The galaxy is a bit of a weirdo, too. First, it’s small: only about 30,000 light years across, a third the size of the Milky Way. But size hardly matters, clearly, when forming beautiful spiral arms. This galaxy obviously has no trouble maintaining them.

But its location is strange too. It’s on the edge of the great local void: a vast region of space where galaxies are few and far between. Galaxies tend to exist in clusters and superclusters. The Milky Way is part of the the Local Group, a small collection of a few dozen galaxies which itself sits on the outskirts of the Virgo Cluster, 60 million light years away. In the opposite (more or less) direction, toward the constellation of Draco, is the Local Void. Our galaxy is near the edge of this void, but NGC 6503 is actually further into it, 17 million light years away from us. Even then, it’s only on the void’s edge; estimates vary but the empty region extends for something like 30 – 200 million light years in that direction!

So you can picture it: on one side of us is a collection of hundreds of galaxies in the Virgo cluster, which itself is part of a much larger supercluster containing thousands of galaxies. On the other side of us is an empty region of roughly the same size. Somehow, when the Universe itself was young, the matter in this region must have all condensed toward Virgo, leaving the void nearby. We think the entire Universe is this way, with dense regions of matter surrounding bubble-like voids. If you could step back and look, the Universe might appear like a giant sponge!

Think about that the next time you’re scrubbing your dishes.

Read more at blogs.discovermagazine.com

 

11 intriguing transparent animals: Glasswing Butterfly | MNN – Mother Nature Network

Posted in Uncategorized with tags , , , , on January 29, 2011 by Trip Jennings

This is really cool!! Thanks to NCoutlander for posting on Amplify

Two Americas as seen from Davos

Posted in Uncategorized with tags , , , , on January 29, 2011 by Trip Jennings

An interesting window into the discussion at Davos, where the influential and wealthy are hobknobbing

Amplify’d from www.economist.com
campaigner, central banker or a politician. Yet somehow each year the divisions grow. Ever more of the plutocrats seem to travel by limousine, rather than foot. (The telltale indicator of status remains footwear: the more impractical the shoe, the clearer it is that the owner has arrived by car). There seems to be more queue-jumping by the powerful. Security is the obvious excuse: police kept a herd of freezing people outside one hotel for close to half an hour on the pretext that a Russian politician (and his courtly motorcade) might, just might, appear.

WAS this the year when class came to Davos? To many outsiders, the event reeks of privilege, but from the inside its spirit has long attempted to be egalitarian. The bespectacled figure clumping along in the snow in his ski jacket could on closer inspection turn out to be a billionaire, a green campaigner, central banker or a politician. Yet somehow each year the divisions grow. Ever more of the plutocrats seem to travel by limousine, rather than foot. (The telltale indicator of status remains footwear: the more impractical the shoe, the clearer it is that the owner has arrived by car). There seems to be more queue-jumping by the powerful. Security is the obvious excuse: police kept a herd of freezing people outside one hotel for close to half an hour on the pretext that a Russian politician (and his courtly motorcade) might, just might, appear.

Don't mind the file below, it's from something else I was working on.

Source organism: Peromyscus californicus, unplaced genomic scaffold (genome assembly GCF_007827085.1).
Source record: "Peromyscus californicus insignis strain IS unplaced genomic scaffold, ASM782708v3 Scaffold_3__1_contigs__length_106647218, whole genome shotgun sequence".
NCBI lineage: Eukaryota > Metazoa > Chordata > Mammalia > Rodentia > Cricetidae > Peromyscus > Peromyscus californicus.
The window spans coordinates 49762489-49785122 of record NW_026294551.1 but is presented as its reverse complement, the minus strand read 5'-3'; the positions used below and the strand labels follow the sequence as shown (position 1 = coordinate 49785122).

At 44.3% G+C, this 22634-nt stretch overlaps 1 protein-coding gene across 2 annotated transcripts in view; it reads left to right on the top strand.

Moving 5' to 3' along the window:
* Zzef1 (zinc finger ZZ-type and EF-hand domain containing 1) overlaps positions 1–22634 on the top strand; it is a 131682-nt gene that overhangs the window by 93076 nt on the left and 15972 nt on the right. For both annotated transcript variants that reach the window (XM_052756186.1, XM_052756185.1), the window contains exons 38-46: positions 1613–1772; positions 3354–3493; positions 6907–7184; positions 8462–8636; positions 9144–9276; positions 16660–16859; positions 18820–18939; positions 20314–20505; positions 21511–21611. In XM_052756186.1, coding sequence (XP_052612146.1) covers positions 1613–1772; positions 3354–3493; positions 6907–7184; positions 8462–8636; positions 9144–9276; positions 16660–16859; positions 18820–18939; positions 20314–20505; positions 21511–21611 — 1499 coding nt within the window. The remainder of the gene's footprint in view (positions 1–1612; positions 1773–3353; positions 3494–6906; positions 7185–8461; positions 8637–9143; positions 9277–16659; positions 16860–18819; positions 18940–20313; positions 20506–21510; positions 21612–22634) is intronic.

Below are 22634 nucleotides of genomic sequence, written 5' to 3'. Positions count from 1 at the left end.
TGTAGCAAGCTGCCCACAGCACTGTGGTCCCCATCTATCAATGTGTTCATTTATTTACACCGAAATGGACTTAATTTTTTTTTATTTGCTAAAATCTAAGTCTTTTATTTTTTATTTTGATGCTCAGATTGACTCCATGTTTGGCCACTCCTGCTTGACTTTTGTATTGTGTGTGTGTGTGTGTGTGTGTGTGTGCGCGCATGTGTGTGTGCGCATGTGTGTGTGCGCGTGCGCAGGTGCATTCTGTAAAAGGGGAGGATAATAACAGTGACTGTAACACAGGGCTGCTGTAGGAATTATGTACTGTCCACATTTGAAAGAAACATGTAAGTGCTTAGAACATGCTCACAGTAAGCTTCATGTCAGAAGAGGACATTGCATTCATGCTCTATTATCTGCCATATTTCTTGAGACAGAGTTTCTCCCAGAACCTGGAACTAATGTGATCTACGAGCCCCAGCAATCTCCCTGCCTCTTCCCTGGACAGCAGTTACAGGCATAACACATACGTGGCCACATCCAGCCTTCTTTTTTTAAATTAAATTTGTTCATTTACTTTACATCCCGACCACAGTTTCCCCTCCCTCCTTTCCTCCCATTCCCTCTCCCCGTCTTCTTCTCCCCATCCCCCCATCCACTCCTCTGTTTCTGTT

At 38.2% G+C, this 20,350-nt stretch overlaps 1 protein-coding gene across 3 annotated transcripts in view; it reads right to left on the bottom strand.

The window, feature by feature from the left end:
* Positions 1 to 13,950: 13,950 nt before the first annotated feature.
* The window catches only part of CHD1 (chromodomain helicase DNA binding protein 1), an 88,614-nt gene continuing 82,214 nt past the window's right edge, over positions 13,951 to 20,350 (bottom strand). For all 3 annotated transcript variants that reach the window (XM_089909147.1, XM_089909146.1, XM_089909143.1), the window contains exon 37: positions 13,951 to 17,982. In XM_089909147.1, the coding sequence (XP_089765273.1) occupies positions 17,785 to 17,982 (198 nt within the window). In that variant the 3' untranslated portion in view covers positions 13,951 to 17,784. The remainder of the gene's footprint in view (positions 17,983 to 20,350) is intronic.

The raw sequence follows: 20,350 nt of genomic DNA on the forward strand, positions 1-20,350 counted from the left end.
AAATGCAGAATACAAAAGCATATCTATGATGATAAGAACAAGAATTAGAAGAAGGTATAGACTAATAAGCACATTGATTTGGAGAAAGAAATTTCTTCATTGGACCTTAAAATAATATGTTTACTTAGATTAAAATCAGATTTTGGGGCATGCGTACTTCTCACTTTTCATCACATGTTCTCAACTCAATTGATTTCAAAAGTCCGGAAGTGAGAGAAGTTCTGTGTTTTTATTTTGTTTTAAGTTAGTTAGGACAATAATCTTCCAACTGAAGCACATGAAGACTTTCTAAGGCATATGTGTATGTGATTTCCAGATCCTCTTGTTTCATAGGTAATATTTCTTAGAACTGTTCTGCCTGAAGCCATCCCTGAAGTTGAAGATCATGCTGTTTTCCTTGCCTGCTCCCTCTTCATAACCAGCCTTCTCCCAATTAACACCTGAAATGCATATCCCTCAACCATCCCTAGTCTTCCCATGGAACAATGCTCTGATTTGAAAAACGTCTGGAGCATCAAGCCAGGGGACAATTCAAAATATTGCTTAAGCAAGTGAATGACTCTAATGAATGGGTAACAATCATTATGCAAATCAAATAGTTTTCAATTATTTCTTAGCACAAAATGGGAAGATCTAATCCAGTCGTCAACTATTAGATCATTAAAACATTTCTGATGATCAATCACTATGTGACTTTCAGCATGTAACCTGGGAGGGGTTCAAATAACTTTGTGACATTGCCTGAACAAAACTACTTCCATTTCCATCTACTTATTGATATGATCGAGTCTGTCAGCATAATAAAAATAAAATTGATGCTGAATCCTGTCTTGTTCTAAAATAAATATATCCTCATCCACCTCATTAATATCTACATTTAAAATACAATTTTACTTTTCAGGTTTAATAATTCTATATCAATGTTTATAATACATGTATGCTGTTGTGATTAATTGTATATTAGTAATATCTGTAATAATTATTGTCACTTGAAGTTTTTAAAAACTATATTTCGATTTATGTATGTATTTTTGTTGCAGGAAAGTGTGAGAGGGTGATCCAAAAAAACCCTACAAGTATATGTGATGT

Class is also part of the conversation this year, especially in the Anglo-Saxon business world. There is a growing realisation that the pain is disproportionately hitting the bottom of society, an acknowledgement that it is not going to change soon—and, perhaps more selfishly, a worry that it will result in a backlash of some sort. Thus British businesspeople, especially those with consumer businesses, fret what will happen when governments cuts begin to bite in northern towns where many households depend on the state (either through benefits or as an employer). But the biggest worry is in America.

The two Americas
Take the views of two extremely rich Americans: a retailer and a banker. The retailer points out that his firm is now in effect dealing with two Americas. The first group are broadly upper-income and defined by a sense of mild optimism. They tend to work for the larger companies represented at Davos, which are doing well. Their mortgages cost less because of lower interest rates. They often own shares, so they are pleased by Wall Street’s recovery. They are not spending in the completely carefree way they did before the crunch, but, if they see something they want, they don’t pause before producing their credit card. The second, which he defines as middle- and lower-incomes, is defined by fear: they have either lost their jobs or they are worried about losing them. They spend money on essentials but not on discretionary items—and they are living from pay-packet to pay-packet. There is a clear monthly pay-cycle effect, with spending rising at the beginning of the month when they have cash in their pockets, but falling at the end.

The banker’s world is Wall Street—a long way from Middle America. But that is where he grew up, and he is deeply worried that well-paid middle-class manufacturing jobs are disappearing. He points to General Motors’ recent IPO prospectus, and the huge gain the carmaker has achieved by shedding UAW workers. “Frankly, I think those guys are never going to get jobs.” Wherever he looks in America he sees working-class males with little future.

Their worries are compounded by two things. The first is a sense that there is little that can be done to stop this. America is simply going through a period of deleveraging and slow growth. Both the retailer and banker think money should be spent on education, retraining and the other familar bromides. But neither wants to increase intervention, nor do they want higher taxes—which would simply delay recovery still further. There is a sense of a process we have to go through. The second is fear of a backlash: how long will so many people tolerate this degree of economic sluggishness without populism taking hold?

Read more at www.economist.com

 

My Blackberry Is Not Working (very cute video)!

Posted in Uncategorized on January 23, 2011 by Trip Jennings

This is FUNNY!!!